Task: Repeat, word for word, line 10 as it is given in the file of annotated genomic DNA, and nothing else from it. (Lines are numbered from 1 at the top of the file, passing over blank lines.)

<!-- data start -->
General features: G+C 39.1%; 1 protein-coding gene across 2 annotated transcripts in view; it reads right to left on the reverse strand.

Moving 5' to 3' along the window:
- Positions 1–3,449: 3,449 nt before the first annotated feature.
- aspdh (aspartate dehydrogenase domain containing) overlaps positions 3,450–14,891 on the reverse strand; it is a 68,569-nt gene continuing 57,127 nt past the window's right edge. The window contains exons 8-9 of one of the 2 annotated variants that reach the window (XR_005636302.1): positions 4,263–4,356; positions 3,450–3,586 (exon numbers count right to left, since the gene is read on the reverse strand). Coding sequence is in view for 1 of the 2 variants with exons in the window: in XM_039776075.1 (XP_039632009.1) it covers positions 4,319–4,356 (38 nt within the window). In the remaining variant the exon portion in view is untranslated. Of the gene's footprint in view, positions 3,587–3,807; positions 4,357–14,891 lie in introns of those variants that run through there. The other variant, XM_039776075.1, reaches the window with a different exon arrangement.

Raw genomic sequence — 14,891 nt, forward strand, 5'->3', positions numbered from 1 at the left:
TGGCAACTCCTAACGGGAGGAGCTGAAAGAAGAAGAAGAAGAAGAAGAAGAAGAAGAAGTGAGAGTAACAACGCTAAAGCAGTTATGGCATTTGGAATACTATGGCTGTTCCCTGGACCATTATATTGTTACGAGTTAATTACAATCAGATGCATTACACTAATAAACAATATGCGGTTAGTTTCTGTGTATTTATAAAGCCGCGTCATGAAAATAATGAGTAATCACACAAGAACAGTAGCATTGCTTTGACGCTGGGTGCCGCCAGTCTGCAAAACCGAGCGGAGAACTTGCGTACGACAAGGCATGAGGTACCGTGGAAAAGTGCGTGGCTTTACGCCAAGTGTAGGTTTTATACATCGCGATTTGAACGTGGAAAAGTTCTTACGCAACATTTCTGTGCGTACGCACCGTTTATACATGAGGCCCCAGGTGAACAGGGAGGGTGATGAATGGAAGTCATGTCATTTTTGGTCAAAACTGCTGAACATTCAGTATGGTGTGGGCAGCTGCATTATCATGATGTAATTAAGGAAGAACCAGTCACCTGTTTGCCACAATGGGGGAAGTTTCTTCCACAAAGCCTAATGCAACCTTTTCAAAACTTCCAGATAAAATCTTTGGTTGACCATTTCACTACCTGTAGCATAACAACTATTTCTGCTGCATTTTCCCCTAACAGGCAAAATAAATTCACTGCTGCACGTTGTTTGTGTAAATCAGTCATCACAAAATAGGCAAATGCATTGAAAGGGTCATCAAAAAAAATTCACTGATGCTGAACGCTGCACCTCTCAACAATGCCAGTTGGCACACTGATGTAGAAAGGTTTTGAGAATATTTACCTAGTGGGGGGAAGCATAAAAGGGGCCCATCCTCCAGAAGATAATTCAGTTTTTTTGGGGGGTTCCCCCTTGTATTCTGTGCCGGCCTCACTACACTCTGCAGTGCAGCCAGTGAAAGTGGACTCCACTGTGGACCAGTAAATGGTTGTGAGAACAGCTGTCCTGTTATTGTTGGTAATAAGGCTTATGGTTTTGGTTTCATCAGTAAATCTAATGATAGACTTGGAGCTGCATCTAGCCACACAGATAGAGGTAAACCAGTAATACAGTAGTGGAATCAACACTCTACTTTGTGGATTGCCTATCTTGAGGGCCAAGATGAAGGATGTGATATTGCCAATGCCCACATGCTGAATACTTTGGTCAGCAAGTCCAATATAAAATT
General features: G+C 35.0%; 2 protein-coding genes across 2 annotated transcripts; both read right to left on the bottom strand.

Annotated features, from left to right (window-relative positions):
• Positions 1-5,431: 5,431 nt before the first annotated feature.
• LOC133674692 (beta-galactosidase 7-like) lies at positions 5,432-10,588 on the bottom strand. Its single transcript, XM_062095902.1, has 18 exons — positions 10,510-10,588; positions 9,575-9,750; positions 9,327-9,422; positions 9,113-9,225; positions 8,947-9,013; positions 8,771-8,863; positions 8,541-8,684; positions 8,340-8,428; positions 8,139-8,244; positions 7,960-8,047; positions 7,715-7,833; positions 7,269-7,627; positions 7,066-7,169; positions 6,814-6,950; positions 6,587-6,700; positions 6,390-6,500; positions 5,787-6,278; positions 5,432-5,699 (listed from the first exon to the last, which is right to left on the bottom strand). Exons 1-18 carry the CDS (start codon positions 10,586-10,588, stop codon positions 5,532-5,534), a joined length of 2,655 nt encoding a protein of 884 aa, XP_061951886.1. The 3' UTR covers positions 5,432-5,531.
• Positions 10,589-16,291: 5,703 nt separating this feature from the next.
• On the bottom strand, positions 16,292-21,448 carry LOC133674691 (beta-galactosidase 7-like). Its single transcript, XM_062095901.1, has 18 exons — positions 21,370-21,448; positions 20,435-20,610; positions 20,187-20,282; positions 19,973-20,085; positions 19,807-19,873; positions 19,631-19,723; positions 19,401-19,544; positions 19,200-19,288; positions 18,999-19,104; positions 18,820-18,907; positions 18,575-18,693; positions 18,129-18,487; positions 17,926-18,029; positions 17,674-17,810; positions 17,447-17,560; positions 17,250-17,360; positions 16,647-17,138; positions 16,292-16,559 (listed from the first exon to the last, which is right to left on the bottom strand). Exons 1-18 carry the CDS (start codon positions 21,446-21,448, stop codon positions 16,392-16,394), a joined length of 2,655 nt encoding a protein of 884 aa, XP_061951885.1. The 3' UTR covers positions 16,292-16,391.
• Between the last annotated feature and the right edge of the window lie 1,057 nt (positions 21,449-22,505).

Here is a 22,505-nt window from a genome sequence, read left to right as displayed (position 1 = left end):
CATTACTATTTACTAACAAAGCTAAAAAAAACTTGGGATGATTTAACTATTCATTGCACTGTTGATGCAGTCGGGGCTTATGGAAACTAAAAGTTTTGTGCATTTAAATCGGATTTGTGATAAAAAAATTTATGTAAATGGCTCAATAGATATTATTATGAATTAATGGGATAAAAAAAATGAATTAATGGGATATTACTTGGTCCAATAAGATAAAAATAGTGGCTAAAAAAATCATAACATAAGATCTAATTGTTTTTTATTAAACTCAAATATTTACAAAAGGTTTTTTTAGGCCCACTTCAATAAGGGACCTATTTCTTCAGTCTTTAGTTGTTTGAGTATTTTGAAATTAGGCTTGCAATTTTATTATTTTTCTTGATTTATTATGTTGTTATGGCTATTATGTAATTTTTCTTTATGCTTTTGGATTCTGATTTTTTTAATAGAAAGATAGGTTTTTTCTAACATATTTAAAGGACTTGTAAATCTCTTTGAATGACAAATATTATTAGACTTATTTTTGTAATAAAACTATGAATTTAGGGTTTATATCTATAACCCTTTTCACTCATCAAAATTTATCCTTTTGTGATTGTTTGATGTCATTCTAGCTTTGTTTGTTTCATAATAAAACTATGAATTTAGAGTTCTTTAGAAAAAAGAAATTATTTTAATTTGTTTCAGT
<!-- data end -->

• LOC133674692 (beta-galactosidase 7-like) lies at positions 5,432-10,588 on the bottom strand. Its single transcript, XM_062095902.1, has 18 exons — positions 10,510-10,588; positions 9,575-9,750; positions 9,327-9,422; positions 9,113-9,225; positions 8,947-9,013; positions 8,771-8,863; positions 8,541-8,684; positions 8,340-8,428; positions 8,139-8,244; positions 7,960-8,047; positions 7,715-7,833; positions 7,269-7,627; positions 7,066-7,169; positions 6,814-6,950; positions 6,587-6,700; positions 6,390-6,500; positions 5,787-6,278; positions 5,432-5,699 (listed from the first exon to the last, which is right to left on the bottom strand). Exons 1-18 carry the CDS (start codon positions 10,586-10,588, stop codon positions 5,532-5,534), a joined length of 2,655 nt encoding a protein of 884 aa, XP_061951886.1. The 3' UTR covers positions 5,432-5,531.